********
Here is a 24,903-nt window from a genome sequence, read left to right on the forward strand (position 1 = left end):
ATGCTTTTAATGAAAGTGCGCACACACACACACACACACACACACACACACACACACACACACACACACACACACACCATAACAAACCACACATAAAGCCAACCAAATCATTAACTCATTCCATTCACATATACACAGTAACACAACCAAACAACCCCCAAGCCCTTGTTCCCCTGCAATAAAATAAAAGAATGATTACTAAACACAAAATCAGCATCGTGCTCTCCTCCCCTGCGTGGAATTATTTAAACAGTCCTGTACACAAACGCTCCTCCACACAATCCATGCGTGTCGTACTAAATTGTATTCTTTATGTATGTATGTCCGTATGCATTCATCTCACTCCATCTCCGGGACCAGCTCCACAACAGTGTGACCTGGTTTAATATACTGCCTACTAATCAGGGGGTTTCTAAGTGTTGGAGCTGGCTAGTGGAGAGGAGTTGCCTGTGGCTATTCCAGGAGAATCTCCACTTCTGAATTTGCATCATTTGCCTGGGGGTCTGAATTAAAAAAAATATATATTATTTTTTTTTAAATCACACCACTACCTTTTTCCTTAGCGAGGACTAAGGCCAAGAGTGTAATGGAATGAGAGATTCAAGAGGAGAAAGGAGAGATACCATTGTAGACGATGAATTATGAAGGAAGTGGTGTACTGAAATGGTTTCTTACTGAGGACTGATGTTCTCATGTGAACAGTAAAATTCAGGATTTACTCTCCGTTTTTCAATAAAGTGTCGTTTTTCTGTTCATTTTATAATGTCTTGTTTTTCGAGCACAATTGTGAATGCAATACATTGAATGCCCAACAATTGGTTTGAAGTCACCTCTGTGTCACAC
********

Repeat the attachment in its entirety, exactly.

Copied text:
Here is a 24,903-nt window from a genome sequence, read left to right on the forward strand (position 1 = left end):
ATGCTTTTAATGAAAGTGCGCACACACACACACACACACACACACACACACACACACACACACACACACACACACACCATAACAAACCACACATAAAGCCAACCAAATCATTAACTCATTCCATTCACATATACACAGTAACACAACCAAACAACCCCCAAGCCCTTGTTCCCCTGCAATAAAATAAAAGAATGATTACTAAACACAAAATCAGCATCGTGCTCTCCTCCCCTGCGTGGAATTATTTAAACAGTCCTGTACACAAACGCTCCTCCACACAATCCATGCGTGTCGTACTAAATTGTATTCTTTATGTATGTATGTCCGTATGCATTCATCTCACTCCATCTCCGGGACCAGCTCCACAACAGTGTGACCTGGTTTAATATACTGCCTACTAATCAGGGGGTTTCTAAGTGTTGGAGCTGGCTAGTGGAGAGGAGTTGCCTGTGGCTATTCCAGGAGAATCTCCACTTCTGAATTTGCATCATTTGCCTGGGGGTCTGAATTAAAAAAAATATATATTATTTTTTTTTAAATCACACCACTACCTTTTTCCTTAGCGAGGACTAAGGCCAAGAGTGTAATGGAATGAGAGATTCAAGAGGAGAAAGGAGAGATACCATTGTAGACGATGAATTATGAAGGAAGTGGTGTACTGAAATGGTTTCTTACTGAGGACTGATGTTCTCATGTGAACAGTAAAATTCAGGATTTACTCTCCGTTTTTCAATAAAGTGTCGTTTTTCTGTTCATTTTATAATGTCTTGTTTTTCGAGCACAATTGTGAATGCAATACATTGAATGCCCAACAATTGGTTTGAAGTCACCTCTGTGTCACAC